Eon has ruled out extending the life of its nuclear power plant in Germany, even as Europe’s largest economy prepares for the rationing of energy supplies and to wean itself off Russian hydrocarbons.
“There is no future for nuclear in Germany, period,” said chief executive Leo Birnbaum. “It is too emotional. There will be no change in legislation and opinion.”
Eon, which is Germany’s biggest energy company, runs one of the three remaining nuclear sites in the country, near Munich. The Isar 2 plant is due to go offline by the end of the year as part of the country’s longstanding phaseout of nuclear power production put in place after the 2011 Fukushima disaster in Japan.
Russia’s invasion of Ukraine in February seemed initially to prompt a rethink in Berlin, with Green economics minister Robert Habeck saying he would not stand in the way on ideological grounds of any decision to keep nuclear power plants running for longer.
But this option was soon ruled out, a decision Birnbaum said Eon was happy to accept. While Isar 2 could “technically” be kept operational beyond this year, “the judgment which was really done is we have a gas emergency situation and the little relief we might be getting on the electricity side is just not really a game changer”, he said.
“There was a really serious discussion with the government,” he added. “They made a decent trade-off decision, which we can understand, and therefore the story for us is over.”
The German government has been rushing to secure alternative energy supplies as part of its long-term goal to reduce its dependence on Russian fuel. Habeck recently signed deals with Qatar for the supply of natural gas and with the UAE for green hydrogen.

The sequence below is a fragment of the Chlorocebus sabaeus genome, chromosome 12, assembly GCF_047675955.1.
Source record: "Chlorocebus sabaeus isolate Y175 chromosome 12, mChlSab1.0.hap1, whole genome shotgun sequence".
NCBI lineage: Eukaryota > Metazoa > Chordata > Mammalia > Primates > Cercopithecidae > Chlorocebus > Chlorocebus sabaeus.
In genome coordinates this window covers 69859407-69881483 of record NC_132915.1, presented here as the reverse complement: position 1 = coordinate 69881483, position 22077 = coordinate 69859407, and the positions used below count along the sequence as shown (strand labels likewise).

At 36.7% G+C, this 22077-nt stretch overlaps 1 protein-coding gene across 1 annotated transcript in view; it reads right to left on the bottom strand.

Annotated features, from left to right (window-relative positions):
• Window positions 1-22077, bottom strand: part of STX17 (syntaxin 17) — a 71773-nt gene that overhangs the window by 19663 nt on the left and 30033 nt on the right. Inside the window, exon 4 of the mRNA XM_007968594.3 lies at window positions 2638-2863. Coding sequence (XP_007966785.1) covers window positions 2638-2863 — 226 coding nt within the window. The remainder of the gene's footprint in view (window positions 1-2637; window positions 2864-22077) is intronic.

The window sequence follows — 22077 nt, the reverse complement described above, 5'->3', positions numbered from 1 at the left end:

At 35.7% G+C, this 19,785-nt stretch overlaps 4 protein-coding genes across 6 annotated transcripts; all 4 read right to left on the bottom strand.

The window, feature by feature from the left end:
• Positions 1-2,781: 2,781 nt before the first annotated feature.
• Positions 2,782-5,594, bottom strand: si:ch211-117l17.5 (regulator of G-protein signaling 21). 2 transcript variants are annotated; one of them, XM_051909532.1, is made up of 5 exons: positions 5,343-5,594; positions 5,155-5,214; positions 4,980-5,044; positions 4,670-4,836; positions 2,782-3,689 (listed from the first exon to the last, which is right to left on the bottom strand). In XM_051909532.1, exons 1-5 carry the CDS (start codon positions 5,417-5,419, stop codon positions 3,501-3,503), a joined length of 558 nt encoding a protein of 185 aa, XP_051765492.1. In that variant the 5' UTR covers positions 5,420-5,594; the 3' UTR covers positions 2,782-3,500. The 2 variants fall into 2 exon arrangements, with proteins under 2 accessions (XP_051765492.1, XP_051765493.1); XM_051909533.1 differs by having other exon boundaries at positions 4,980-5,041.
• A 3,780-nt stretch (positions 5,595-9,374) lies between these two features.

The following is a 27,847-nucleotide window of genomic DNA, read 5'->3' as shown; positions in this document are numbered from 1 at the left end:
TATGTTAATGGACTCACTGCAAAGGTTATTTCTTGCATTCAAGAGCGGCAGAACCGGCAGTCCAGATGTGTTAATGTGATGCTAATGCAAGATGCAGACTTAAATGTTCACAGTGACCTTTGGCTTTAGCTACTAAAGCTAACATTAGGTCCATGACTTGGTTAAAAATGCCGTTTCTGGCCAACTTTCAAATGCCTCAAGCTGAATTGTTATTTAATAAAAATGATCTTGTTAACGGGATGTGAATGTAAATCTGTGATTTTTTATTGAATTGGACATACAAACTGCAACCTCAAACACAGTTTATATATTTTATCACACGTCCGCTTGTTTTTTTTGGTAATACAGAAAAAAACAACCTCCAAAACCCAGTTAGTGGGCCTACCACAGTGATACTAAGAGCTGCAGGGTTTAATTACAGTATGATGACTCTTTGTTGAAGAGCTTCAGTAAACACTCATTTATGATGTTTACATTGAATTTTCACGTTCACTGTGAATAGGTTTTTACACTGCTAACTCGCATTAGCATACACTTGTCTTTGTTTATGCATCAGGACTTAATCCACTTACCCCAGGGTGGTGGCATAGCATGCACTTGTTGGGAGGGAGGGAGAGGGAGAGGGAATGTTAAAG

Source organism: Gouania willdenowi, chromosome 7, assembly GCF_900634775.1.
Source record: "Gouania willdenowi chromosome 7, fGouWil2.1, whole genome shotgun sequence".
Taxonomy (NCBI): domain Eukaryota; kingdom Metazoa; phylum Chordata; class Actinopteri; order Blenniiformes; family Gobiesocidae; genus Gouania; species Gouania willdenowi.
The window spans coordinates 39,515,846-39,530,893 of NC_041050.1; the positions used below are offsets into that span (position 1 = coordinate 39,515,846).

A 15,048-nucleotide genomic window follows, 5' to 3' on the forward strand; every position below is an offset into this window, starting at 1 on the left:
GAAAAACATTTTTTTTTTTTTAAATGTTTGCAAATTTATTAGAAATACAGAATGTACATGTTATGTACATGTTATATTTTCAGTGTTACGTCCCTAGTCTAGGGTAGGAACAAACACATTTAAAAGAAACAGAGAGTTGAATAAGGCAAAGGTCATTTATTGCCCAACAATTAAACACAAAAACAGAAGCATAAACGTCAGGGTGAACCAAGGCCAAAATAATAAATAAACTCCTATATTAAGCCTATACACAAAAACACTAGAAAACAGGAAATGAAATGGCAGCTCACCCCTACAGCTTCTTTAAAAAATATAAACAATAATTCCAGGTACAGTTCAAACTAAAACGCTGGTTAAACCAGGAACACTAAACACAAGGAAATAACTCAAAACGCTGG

Berlin last week activated the first step of an emergency plan that in the event of a gas shortage would eventually lead to gas supplies to large corporations being curtailed.
However Eon, which buys its energy on the wholesale market and does not have direct contracts with Russian providers, has joined German industry in warning against a boycott of Russian gas, which Germany relies on for more than half of its annual consumption.
Such a move would disrupt supply chains and interrupt economic activity “on a scale which I think is significantly more problematic than Covid”, said Birnbaum.
Even if small and medium-sized companies, which make up the bulk of Eon’s corporate customers, were not cut off in such a scenario, the impact on large groups such as chemicals giant BASF would have a “dangerous” effect on the rest of the German economy, he added.
The chief executive also revealed that Eon’s domestic customers were so far not objecting en masse to higher energy prices.
“I believe that there is an acceptance because we have seen now price rises in the market and we have seen little customer reaction,” he said.
“Switching as a result of price increases has been extremely low,” he added. “There is an understanding that it’s an inevitable conclusion that if prices in the wholesale market quadruple or go up tenfold, then prices need to go up. So people understand that.”